Are There Tax Incentives for Individuals to Convert Their Employment Contracts to Partnership Agreements?

The 2017 tax act (Pub. L. 115-97) introduced new §199A, which provides deduction for individuals engaged in a qualified trade or business through a partnership, S corporation, an LLC or sole proprietorship. 

The deduction equals to 20% of the individual’s qualified business income derived from qualified trade or business, which includes any business other than the trade or business of performing services as an employee or a specified service business involving health, law, accounting, athletics and financial services. The amount of the deduction cannot exceed the amount resulting either from 50% of the wages paid by the business or 25% of wages paid plus 2.5% of the business’s property used for deriving income. However, the limitation and the specified service business exclusion do not apply to individuals who make less than $157,500 (or $315,000 for a married couple).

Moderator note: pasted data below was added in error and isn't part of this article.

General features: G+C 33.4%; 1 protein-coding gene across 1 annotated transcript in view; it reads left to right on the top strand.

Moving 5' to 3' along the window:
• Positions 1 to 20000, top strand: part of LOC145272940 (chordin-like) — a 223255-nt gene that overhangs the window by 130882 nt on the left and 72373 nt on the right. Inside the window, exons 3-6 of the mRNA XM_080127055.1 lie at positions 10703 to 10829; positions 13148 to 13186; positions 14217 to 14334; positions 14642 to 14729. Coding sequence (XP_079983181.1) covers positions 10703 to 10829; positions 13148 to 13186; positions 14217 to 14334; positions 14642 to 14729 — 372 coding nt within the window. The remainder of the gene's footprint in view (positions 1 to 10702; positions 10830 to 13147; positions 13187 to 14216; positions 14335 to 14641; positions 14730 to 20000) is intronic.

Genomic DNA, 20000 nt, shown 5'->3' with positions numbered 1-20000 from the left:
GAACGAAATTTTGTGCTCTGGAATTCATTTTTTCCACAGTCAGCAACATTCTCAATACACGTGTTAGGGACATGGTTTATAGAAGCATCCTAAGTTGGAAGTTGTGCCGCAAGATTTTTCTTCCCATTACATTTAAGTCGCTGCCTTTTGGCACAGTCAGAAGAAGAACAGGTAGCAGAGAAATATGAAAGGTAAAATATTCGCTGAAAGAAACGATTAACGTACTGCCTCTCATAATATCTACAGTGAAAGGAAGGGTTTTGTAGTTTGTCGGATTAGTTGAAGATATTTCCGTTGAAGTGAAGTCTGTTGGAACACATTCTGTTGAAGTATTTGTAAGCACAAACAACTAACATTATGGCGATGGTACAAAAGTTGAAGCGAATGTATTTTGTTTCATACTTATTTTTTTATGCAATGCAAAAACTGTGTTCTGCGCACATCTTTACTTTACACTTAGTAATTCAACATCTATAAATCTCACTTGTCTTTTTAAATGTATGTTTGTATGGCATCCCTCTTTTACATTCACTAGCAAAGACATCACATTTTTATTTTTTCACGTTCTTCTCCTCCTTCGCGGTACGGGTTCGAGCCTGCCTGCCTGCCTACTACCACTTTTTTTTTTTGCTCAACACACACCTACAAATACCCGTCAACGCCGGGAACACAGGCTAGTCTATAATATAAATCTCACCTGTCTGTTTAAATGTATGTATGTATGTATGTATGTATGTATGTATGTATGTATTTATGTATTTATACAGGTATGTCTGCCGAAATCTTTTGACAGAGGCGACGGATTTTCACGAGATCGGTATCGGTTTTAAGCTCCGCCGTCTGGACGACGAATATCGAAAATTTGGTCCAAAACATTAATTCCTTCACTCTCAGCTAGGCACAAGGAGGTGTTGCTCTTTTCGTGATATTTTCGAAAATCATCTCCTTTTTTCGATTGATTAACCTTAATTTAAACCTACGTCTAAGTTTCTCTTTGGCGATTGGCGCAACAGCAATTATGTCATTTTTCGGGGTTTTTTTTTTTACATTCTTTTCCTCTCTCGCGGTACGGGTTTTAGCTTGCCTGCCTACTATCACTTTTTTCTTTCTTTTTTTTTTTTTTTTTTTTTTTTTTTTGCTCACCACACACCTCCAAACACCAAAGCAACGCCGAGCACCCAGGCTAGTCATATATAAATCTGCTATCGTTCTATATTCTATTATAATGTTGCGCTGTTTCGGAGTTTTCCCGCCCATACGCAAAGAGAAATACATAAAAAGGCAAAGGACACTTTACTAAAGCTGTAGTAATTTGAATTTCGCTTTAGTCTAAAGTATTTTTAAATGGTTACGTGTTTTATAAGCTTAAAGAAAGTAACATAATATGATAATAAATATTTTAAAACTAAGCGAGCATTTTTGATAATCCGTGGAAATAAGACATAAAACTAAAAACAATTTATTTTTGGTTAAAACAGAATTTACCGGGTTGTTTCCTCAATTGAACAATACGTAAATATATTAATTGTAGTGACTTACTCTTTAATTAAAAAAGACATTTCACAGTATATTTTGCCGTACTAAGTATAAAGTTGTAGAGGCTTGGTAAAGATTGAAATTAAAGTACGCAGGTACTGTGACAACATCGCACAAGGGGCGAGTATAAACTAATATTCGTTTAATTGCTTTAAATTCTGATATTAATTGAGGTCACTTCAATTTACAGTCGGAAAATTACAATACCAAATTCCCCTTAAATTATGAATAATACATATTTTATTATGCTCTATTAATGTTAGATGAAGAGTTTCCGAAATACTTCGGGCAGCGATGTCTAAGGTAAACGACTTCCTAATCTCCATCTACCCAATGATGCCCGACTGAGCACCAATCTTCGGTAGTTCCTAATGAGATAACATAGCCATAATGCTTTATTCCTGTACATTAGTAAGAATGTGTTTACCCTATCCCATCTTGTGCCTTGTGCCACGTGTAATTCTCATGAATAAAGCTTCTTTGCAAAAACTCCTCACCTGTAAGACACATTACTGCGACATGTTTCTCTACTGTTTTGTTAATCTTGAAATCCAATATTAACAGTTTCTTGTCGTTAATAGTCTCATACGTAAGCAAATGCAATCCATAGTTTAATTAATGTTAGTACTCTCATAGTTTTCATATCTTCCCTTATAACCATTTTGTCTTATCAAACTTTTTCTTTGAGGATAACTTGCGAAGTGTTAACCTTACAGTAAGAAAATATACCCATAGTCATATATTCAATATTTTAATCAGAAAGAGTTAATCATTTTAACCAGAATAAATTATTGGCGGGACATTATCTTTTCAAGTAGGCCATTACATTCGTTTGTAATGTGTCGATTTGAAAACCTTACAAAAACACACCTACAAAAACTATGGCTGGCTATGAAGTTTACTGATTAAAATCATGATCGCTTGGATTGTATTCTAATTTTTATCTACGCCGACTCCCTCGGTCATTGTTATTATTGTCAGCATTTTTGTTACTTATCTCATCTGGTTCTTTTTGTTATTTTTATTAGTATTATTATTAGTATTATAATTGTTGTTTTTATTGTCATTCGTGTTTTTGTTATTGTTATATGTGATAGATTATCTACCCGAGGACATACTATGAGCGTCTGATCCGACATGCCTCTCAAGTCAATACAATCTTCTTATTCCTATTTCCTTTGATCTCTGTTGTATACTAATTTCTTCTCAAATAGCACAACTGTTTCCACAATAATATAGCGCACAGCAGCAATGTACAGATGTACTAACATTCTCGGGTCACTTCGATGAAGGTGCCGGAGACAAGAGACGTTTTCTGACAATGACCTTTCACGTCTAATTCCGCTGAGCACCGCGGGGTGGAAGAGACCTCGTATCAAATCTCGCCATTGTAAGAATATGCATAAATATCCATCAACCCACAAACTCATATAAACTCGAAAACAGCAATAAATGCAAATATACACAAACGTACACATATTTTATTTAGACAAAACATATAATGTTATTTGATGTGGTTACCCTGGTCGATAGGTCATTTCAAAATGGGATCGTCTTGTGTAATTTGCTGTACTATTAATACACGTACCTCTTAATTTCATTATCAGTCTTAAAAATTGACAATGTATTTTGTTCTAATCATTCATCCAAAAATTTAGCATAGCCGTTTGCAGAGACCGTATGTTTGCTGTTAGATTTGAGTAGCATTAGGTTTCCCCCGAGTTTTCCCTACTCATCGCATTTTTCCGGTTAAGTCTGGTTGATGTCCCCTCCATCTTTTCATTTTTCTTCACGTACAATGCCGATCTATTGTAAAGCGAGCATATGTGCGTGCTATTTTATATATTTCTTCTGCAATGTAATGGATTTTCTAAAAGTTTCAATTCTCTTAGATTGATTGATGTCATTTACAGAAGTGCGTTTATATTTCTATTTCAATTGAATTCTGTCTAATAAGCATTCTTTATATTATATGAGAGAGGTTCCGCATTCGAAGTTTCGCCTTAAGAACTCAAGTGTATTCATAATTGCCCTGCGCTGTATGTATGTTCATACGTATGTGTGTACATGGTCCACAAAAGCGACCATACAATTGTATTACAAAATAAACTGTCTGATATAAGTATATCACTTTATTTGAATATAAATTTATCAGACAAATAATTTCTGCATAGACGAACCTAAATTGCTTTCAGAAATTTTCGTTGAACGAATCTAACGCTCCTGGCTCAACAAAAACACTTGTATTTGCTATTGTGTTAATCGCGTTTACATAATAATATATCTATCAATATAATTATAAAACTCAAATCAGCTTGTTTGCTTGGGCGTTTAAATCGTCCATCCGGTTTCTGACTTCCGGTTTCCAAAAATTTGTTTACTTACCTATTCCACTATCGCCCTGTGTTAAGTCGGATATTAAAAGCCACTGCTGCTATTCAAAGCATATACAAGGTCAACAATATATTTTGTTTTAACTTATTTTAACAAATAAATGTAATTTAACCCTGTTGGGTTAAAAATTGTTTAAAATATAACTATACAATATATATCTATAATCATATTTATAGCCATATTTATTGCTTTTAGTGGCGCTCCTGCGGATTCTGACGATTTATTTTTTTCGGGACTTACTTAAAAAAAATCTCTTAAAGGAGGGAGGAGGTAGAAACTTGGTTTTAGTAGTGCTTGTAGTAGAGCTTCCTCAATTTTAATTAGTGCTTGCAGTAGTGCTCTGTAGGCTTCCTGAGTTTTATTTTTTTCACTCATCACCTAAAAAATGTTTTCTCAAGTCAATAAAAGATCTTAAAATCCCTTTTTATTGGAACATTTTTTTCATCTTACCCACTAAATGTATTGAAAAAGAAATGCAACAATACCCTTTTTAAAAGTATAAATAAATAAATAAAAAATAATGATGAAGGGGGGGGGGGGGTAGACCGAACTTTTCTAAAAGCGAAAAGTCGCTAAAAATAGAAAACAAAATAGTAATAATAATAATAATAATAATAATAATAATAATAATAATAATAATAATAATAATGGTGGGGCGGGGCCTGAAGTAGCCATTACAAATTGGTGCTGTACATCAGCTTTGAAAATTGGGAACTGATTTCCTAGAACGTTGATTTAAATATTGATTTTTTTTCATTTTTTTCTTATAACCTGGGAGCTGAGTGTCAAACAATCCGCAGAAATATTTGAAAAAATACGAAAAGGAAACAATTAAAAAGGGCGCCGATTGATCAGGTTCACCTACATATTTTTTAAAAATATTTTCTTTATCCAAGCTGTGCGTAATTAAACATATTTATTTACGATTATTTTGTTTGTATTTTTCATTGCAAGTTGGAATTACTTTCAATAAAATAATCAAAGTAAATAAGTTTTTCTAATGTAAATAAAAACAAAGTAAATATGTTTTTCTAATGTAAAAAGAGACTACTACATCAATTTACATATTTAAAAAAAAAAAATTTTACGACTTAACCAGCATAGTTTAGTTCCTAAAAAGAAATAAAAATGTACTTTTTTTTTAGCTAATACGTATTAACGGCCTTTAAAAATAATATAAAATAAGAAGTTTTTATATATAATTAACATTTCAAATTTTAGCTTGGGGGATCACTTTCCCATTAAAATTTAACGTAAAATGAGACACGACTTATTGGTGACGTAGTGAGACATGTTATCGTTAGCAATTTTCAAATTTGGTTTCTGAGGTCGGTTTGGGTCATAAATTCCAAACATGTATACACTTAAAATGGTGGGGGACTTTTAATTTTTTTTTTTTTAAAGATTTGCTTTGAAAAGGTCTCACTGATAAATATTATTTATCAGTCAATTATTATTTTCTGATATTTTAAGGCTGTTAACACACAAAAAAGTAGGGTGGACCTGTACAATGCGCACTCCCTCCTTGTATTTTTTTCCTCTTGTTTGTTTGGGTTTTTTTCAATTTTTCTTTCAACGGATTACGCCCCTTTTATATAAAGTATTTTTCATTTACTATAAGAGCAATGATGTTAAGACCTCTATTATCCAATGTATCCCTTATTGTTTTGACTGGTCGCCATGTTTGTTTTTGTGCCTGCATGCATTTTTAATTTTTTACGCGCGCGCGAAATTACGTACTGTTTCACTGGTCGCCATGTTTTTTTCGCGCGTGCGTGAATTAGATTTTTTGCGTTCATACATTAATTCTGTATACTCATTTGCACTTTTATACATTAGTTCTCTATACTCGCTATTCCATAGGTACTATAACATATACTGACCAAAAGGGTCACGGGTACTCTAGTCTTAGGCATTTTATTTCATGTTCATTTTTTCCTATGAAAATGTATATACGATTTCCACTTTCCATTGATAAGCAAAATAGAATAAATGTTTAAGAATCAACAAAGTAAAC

The new provision may provide an incentive to rearrange employer-employee relationship to one in which there is a partnership with the original partnership under a partnership agreement in which the individual’s income from the partnership can be eligible for the §199A deduction. However, there are reasons not to do so, because the deduction does not apply to certain §707 payments for services and excludes highly paid individuals providing the specified business services. Also, while favorable qualified business income treatment also might be obtained by converting the employment relationship to one in which the service-provider is an independent contractor, this potentially leaves the partnership open to an IRS employment tax audit.

For more detailed discussion of the §199A deduction, see Jeffrey N. Bilsky, and William J. Hodges: Tax Reform Impact on Partnerships and Partners, 59 Tax Management Memorandum 3 (Jan. 8, 2018).